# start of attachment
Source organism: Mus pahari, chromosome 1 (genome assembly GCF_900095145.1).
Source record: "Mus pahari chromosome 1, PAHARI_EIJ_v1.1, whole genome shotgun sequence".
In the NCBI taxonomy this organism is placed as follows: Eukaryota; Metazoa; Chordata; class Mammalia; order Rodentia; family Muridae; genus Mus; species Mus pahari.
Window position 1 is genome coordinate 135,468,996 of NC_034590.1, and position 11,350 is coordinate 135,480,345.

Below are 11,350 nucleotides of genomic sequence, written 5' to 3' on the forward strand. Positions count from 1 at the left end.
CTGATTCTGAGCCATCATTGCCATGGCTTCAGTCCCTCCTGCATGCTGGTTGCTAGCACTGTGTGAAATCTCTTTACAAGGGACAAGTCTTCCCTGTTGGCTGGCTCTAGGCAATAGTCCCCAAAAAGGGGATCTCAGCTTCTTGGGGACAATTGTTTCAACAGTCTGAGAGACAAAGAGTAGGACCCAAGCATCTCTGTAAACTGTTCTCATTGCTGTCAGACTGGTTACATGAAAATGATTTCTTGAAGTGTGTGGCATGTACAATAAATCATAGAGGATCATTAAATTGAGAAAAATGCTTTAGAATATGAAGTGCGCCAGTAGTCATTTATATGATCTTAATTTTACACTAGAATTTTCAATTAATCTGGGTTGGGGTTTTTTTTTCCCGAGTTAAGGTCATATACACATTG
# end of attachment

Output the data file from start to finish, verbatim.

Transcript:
Source organism: Mus pahari, chromosome 1 (genome assembly GCF_900095145.1).
Source record: "Mus pahari chromosome 1, PAHARI_EIJ_v1.1, whole genome shotgun sequence".
In the NCBI taxonomy this organism is placed as follows: Eukaryota; Metazoa; Chordata; class Mammalia; order Rodentia; family Muridae; genus Mus; species Mus pahari.
Window position 1 is genome coordinate 135,468,996 of NC_034590.1, and position 11,350 is coordinate 135,480,345.

Below are 11,350 nucleotides of genomic sequence, written 5' to 3' on the forward strand. Positions count from 1 at the left end.
CTGATTCTGAGCCATCATTGCCATGGCTTCAGTCCCTCCTGCATGCTGGTTGCTAGCACTGTGTGAAATCTCTTTACAAGGGACAAGTCTTCCCTGTTGGCTGGCTCTAGGCAATAGTCCCCAAAAAGGGGATCTCAGCTTCTTGGGGACAATTGTTTCAACAGTCTGAGAGACAAAGAGTAGGACCCAAGCATCTCTGTAAACTGTTCTCATTGCTGTCAGACTGGTTACATGAAAATGATTTCTTGAAGTGTGTGGCATGTACAATAAATCATAGAGGATCATTAAATTGAGAAAAATGCTTTAGAATATGAAGTGCGCCAGTAGTCATTTATATGATCTTAATTTTACACTAGAATTTTCAATTAATCTGGGTTGGGGTTTTTTTTTCCCGAGTTAAGGTCATATACACATTG